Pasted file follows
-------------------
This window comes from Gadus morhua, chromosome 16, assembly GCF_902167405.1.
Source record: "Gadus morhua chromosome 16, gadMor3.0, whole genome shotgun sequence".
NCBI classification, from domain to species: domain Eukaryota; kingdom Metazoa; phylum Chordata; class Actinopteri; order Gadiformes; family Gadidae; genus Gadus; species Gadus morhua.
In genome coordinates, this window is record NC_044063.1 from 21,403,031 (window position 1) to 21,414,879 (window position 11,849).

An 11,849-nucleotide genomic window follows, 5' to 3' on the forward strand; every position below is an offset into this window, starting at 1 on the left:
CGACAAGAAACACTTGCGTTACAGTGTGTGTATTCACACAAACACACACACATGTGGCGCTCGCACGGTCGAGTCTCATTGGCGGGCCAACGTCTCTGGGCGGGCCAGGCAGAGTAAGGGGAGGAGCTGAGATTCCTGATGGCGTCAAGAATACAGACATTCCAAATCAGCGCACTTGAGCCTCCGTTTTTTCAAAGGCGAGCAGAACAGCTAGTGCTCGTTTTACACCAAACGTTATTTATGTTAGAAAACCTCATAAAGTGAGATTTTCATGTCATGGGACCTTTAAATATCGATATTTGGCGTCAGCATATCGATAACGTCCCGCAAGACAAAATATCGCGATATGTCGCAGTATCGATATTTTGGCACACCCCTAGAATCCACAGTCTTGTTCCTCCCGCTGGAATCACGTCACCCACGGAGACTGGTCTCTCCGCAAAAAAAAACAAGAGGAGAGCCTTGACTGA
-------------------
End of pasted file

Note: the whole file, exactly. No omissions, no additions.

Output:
This window comes from Gadus morhua, chromosome 16, assembly GCF_902167405.1.
Source record: "Gadus morhua chromosome 16, gadMor3.0, whole genome shotgun sequence".
NCBI classification, from domain to species: domain Eukaryota; kingdom Metazoa; phylum Chordata; class Actinopteri; order Gadiformes; family Gadidae; genus Gadus; species Gadus morhua.
In genome coordinates, this window is record NC_044063.1 from 21,403,031 (window position 1) to 21,414,879 (window position 11,849).

An 11,849-nucleotide genomic window follows, 5' to 3' on the forward strand; every position below is an offset into this window, starting at 1 on the left:
CGACAAGAAACACTTGCGTTACAGTGTGTGTATTCACACAAACACACACACATGTGGCGCTCGCACGGTCGAGTCTCATTGGCGGGCCAACGTCTCTGGGCGGGCCAGGCAGAGTAAGGGGAGGAGCTGAGATTCCTGATGGCGTCAAGAATACAGACATTCCAAATCAGCGCACTTGAGCCTCCGTTTTTTCAAAGGCGAGCAGAACAGCTAGTGCTCGTTTTACACCAAACGTTATTTATGTTAGAAAACCTCATAAAGTGAGATTTTCATGTCATGGGACCTTTAAATATCGATATTTGGCGTCAGCATATCGATAACGTCCCGCAAGACAAAATATCGCGATATGTCGCAGTATCGATATTTTGGCACACCCCTAGAATCCACAGTCTTGTTCCTCCCGCTGGAATCACGTCACCCACGGAGACTGGTCTCTCCGCAAAAAAAAACAAGAGGAGAGCCTTGACTGA